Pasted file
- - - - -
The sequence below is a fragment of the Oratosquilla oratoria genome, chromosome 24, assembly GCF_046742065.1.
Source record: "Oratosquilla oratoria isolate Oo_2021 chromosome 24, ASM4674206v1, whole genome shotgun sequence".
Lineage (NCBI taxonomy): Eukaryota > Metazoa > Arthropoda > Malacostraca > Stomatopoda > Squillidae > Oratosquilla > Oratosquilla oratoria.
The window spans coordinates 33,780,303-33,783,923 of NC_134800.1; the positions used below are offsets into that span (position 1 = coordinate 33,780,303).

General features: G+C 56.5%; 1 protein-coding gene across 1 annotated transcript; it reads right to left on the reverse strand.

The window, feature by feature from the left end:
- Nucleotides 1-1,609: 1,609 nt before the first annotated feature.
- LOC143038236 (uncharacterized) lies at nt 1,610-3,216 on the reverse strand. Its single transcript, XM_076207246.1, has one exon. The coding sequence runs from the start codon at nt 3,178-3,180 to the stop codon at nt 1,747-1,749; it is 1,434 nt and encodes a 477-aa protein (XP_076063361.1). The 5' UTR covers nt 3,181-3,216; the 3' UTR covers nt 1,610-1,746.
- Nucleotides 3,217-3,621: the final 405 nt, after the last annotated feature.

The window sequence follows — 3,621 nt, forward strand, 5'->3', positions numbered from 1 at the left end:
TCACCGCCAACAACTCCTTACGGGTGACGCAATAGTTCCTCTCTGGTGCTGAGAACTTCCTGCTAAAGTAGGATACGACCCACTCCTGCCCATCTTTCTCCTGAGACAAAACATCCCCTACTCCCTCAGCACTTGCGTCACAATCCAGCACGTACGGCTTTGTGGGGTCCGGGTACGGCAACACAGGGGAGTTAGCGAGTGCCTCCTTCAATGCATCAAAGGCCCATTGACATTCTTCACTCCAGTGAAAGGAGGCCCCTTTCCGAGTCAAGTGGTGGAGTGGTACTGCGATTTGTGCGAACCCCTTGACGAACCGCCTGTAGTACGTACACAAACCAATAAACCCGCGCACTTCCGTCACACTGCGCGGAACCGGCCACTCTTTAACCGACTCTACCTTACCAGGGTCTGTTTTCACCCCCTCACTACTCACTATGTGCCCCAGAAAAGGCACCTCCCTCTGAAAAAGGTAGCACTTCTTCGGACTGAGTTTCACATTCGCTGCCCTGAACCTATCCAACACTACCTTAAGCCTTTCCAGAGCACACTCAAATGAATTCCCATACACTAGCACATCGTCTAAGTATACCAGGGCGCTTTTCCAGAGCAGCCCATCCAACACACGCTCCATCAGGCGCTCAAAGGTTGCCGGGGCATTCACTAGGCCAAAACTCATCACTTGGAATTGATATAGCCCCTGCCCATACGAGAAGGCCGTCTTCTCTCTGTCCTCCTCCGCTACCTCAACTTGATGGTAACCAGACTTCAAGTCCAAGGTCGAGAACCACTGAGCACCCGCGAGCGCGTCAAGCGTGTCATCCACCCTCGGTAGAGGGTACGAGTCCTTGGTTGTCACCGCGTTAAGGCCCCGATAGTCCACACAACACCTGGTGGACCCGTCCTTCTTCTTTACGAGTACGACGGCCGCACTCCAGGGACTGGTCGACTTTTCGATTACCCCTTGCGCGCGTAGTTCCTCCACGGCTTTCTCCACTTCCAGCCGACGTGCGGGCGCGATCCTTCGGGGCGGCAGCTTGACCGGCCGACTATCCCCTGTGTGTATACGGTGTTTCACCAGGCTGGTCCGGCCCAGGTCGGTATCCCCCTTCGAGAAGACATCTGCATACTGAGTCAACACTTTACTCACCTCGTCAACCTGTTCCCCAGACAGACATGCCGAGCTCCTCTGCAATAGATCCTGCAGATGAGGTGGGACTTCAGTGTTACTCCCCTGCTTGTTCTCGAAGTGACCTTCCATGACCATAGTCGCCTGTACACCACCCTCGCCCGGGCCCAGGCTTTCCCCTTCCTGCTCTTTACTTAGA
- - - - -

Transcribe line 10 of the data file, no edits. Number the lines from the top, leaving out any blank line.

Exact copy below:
The window sequence follows — 3,621 nt, forward strand, 5'->3', positions numbered from 1 at the left end: